Syria's President Bashir Assad, in a one hour televised speech, has outlined a new peace proposal so at odds with reality that one wonders if the strain of 22 months of civil war is getting to him.
In a one-hour speech to the nation in which he appeared confident and relaxed, Assad ignored international demands for him to step down and said he is ready to hold a dialogue but only with those "who have not betrayed Syria." He offered a national reconciliation conference, elections and a new constitution but demanded regional and Western countries stop funding and arming rebels trying to overthrow him first.
The proposal, however, is unlikely to win acceptance from Syria's opposition forces, including rebels on the ground, who have repeatedly said they will accept nothing less than the president's departure, dismissing any kind of settlement that leaves him in the picture. On top of that, Assad's new initiative is reminiscent of symbolic changes and concessions that his government made earlier in the uprising, which were rejected at the time as too little too late.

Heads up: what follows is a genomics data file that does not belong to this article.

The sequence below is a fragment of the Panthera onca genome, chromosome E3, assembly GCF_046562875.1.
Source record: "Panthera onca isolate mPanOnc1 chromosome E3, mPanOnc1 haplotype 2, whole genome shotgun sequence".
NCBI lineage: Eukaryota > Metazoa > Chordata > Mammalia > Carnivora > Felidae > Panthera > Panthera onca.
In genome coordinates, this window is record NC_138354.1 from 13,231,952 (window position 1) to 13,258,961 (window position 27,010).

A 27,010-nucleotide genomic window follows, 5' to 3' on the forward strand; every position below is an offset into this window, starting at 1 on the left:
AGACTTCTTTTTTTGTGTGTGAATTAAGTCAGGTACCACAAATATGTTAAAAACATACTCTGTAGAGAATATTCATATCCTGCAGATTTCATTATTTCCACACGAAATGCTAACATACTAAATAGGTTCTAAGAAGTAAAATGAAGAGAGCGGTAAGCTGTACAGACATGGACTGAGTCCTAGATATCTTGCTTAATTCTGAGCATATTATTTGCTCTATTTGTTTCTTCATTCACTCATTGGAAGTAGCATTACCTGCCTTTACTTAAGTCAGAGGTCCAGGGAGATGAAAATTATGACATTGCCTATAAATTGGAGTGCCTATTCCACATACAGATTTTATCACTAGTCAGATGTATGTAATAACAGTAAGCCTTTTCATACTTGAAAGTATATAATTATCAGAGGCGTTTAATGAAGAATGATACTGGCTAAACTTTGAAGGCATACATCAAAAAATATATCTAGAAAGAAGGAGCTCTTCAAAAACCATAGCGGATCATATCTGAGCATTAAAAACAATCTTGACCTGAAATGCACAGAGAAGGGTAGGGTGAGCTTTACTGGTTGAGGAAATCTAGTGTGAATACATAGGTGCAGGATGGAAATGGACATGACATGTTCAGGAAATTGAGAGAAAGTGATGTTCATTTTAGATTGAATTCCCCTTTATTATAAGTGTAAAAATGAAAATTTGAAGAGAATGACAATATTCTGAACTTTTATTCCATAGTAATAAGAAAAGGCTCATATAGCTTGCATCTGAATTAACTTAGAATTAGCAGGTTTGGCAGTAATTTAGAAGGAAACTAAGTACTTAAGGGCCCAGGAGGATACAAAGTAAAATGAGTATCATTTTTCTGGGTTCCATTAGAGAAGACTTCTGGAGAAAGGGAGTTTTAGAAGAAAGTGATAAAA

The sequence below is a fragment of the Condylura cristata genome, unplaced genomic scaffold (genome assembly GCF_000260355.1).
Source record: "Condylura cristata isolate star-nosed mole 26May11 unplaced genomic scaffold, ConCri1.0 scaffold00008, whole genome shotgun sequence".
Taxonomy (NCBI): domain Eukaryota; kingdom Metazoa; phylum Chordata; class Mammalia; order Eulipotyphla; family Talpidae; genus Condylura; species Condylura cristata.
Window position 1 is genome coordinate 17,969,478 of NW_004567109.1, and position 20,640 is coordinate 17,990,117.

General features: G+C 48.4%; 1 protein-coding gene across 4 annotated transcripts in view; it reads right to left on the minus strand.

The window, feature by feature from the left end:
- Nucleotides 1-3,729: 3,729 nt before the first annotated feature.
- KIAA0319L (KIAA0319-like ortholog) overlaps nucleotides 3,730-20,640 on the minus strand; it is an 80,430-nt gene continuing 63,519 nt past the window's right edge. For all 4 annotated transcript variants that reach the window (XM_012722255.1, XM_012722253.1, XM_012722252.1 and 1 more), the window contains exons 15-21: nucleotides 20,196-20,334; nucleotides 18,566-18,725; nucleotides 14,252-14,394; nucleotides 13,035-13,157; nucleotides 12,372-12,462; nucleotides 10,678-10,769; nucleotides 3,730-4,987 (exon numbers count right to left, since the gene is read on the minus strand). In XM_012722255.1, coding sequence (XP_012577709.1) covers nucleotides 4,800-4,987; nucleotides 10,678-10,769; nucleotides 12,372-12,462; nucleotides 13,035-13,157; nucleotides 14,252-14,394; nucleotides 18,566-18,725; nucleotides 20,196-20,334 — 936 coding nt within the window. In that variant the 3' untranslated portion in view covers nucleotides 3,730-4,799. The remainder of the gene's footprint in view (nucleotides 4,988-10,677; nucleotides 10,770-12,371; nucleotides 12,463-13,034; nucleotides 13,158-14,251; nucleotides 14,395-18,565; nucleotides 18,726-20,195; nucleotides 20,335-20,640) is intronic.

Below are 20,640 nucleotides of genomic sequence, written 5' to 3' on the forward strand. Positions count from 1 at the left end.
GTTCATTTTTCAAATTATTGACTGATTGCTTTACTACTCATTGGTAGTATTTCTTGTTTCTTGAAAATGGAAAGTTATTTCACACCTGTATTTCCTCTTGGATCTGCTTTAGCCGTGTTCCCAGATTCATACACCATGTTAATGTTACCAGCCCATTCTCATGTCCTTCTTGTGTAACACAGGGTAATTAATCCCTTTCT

Speaking at the Opera House in central Damascus, Assad told the hall packed with his supporters that "we are in a state of war. We are fighting an external aggression that is more dangerous than any others, because they use us to kill each other."
"It is a war between the nation and its enemies, between the people and the murderous criminals," he added. The audience frequently broke out in cheers and applause.
Assad has rarely spoken since the uprising against his rule began in March 2011, and his speech Sunday was his first since June.
In other words, not a serious proposal. One would think the Syrian people would be beyond this sort of staged drama, having grown cynical of the past two years watching Assad murder up to 60,000 of his countrymen.
But at least for some Syrians who still support the president, the proposal no doubt sounded reasonable. The opposition, meanwhile, won't even bother to formally reject it.